State Governments Expected to Credit Recovery Act with Creating, Saving At Least 250,000 Education Jobs Nationwide
Office of the Press Secretary
For Immediate Release October 19, 2009
WASHINGTON – The Obama Administration today announced that preliminary indications are that state governments will credit the Recovery Act with creating and saving at least 250,000 education jobs across the country when reports filed on Recovery Act education spending to-date are posted online later this month.
"This is one more indication of how the Recovery Act is helping soften the blow of tough times, by keeping educators on the job and teachers in the classroom," said Vice President Joe Biden.
A report released today by the Domestic Policy Council, in cooperation with the U.S. Department of Education, finds that preliminary data shows that Recovery Act funding has enabled states to restore nearly all of their projected education budget shortfalls for FY09 and FY10. Filling these budget gaps has allowed the Recovery Act to avert layoffs of educators in school districts and universities across the nation, saving and creating at least a quarter of a million education jobs, while helping school districts make progress on reforms that will improve teaching and learning in America’s classrooms. To view the report, click HERE.
"Initial reporting from states shows that education stimulus dollars have created or saved over 250,000 education jobs across the nation and have been invested in the kinds of reforms that will help today's students compete in a global economy," said Secretary of Education Arne Duncan. "Early feedback from states also tells us that many districts are using stimulus dollars in ways that will move us beyond the status quo. There is a lot more work to be done but we applaud those districts that have successfully used stimulus funding to stave off catastrophic layoffs and invest in critical reforms."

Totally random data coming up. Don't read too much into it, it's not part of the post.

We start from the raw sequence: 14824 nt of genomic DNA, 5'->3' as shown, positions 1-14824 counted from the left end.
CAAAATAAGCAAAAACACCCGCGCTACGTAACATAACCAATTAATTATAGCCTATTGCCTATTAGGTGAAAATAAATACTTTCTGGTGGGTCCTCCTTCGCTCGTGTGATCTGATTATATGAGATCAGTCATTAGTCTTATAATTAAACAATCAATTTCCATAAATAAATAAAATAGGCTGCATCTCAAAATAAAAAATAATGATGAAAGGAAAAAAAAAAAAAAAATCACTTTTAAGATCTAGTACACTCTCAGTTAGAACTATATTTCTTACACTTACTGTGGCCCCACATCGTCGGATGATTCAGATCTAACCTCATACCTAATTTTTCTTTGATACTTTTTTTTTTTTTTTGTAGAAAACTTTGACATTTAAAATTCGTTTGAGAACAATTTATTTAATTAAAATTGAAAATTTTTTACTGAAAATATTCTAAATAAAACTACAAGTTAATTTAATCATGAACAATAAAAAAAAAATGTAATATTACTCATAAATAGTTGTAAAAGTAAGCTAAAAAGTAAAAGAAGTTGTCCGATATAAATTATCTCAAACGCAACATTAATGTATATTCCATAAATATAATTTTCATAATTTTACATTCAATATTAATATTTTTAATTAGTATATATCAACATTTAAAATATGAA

The education jobs were reported as part of a historic effort the Administration has undertaken to provide the American people with more information about the Recovery Act at work than with any previous government program. In addition to the extensive data already available on every area of spending on Recovery.gov, recipients of the roughly one-third of the Recovery Act made up of projects and activities are required submit quarterly reports with more specific information about their spending and the related direct job impact to be publicly posted on the site.
The final individual reports will be published on Recovery.gov on October 30th after the current review period is completed; however, preliminary data from the states on education spending shows at least 250,000 education positions directly credited to the Recovery Act. This comes on top of last week’s data on Recovery contracts. On October 15th, preliminary data tied to federal contracts – less than 10 percent of total filings – was posted on Recovery.gov and showed 30,000 Recovery Act-funded direct jobs from that area of spending.
The law requires this more detailed reporting on $276 billion of the $787 billion Recovery Act – of which approximately $150 billion was already being put to work through September 30th and subject to reporting this quarter. Recipients are only asked to report the direct job impact and are instructed not to estimate indirect or induced job data.
For estimates of the total jobs impact of the Recovery Act, including the impact of the tax cuts, aid to individuals directly hurt by the recession, and much of the state fiscal relief, experts rely on macroeconomic modeling. Using these models, the Council of Economic Advisers and private forecasters estimated that the Recovery Act had helped to create or retain about 1 million jobs as of the end of August. Independent economists have also credited the Recovery Act with contributing between 2 and 3 percentage points to real GDP growth in the second half of this year.
President Obama signed the Recovery Act into law on February 17, 2009, as the country faced the greatest economic crisis since the Great Depression. The Act was designed to create jobs and spur economic growth through a combination of tax relief for individuals and businesses, aid to hard-hit families and state and local governments, and funding for science, technology and infrastructure projects across the country.
To learn more about the story of the Recovery Act as it unfolds, visit www.WhiteHouse.gov/Recovery. To follow Recovery Act spending and activity, visit www.Recovery.gov.